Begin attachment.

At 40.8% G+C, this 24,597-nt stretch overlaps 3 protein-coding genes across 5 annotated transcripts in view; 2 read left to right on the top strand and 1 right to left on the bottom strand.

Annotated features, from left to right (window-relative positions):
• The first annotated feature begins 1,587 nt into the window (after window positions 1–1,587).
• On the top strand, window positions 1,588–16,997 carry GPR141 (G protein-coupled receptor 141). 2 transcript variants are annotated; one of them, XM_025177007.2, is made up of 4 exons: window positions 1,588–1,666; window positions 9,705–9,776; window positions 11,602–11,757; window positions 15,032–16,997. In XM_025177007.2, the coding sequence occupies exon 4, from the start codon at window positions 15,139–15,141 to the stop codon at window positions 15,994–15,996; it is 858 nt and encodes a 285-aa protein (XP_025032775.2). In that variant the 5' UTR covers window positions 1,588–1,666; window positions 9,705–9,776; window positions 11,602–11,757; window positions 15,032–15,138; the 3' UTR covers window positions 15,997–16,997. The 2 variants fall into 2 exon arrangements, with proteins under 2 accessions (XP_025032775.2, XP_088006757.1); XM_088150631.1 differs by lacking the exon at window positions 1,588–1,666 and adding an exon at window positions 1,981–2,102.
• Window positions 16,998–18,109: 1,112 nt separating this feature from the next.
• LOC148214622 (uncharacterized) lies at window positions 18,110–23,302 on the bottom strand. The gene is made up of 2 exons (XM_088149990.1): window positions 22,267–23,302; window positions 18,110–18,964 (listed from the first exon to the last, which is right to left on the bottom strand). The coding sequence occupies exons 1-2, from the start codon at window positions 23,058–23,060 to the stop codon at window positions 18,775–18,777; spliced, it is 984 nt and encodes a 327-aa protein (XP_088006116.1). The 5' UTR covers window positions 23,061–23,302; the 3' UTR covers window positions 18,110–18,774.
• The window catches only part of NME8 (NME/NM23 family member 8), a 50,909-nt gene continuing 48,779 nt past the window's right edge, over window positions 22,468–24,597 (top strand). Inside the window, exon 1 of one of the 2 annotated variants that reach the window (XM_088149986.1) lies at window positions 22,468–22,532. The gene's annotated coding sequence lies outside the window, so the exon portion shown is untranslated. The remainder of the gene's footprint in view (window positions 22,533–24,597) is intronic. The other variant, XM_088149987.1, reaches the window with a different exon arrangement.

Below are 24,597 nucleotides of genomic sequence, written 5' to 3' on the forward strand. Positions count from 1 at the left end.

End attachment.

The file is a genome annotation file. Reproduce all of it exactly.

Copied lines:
At 40.8% G+C, this 24,597-nt stretch overlaps 3 protein-coding genes across 5 annotated transcripts in view; 2 read left to right on the top strand and 1 right to left on the bottom strand.

Annotated features, from left to right (window-relative positions):
• The first annotated feature begins 1,587 nt into the window (after window positions 1–1,587).
• On the top strand, window positions 1,588–16,997 carry GPR141 (G protein-coupled receptor 141). 2 transcript variants are annotated; one of them, XM_025177007.2, is made up of 4 exons: window positions 1,588–1,666; window positions 9,705–9,776; window positions 11,602–11,757; window positions 15,032–16,997. In XM_025177007.2, the coding sequence occupies exon 4, from the start codon at window positions 15,139–15,141 to the stop codon at window positions 15,994–15,996; it is 858 nt and encodes a 285-aa protein (XP_025032775.2). In that variant the 5' UTR covers window positions 1,588–1,666; window positions 9,705–9,776; window positions 11,602–11,757; window positions 15,032–15,138; the 3' UTR covers window positions 15,997–16,997. The 2 variants fall into 2 exon arrangements, with proteins under 2 accessions (XP_025032775.2, XP_088006757.1); XM_088150631.1 differs by lacking the exon at window positions 1,588–1,666 and adding an exon at window positions 1,981–2,102.
• Window positions 16,998–18,109: 1,112 nt separating this feature from the next.
• LOC148214622 (uncharacterized) lies at window positions 18,110–23,302 on the bottom strand. The gene is made up of 2 exons (XM_088149990.1): window positions 22,267–23,302; window positions 18,110–18,964 (listed from the first exon to the last, which is right to left on the bottom strand). The coding sequence occupies exons 1-2, from the start codon at window positions 23,058–23,060 to the stop codon at window positions 18,775–18,777; spliced, it is 984 nt and encodes a 327-aa protein (XP_088006116.1). The 5' UTR covers window positions 23,061–23,302; the 3' UTR covers window positions 18,110–18,774.
• The window catches only part of NME8 (NME/NM23 family member 8), a 50,909-nt gene continuing 48,779 nt past the window's right edge, over window positions 22,468–24,597 (top strand). Inside the window, exon 1 of one of the 2 annotated variants that reach the window (XM_088149986.1) lies at window positions 22,468–22,532. The gene's annotated coding sequence lies outside the window, so the exon portion shown is untranslated. The remainder of the gene's footprint in view (window positions 22,533–24,597) is intronic. The other variant, XM_088149987.1, reaches the window with a different exon arrangement.

Below are 24,597 nucleotides of genomic sequence, written 5' to 3' on the forward strand. Positions count from 1 at the left end.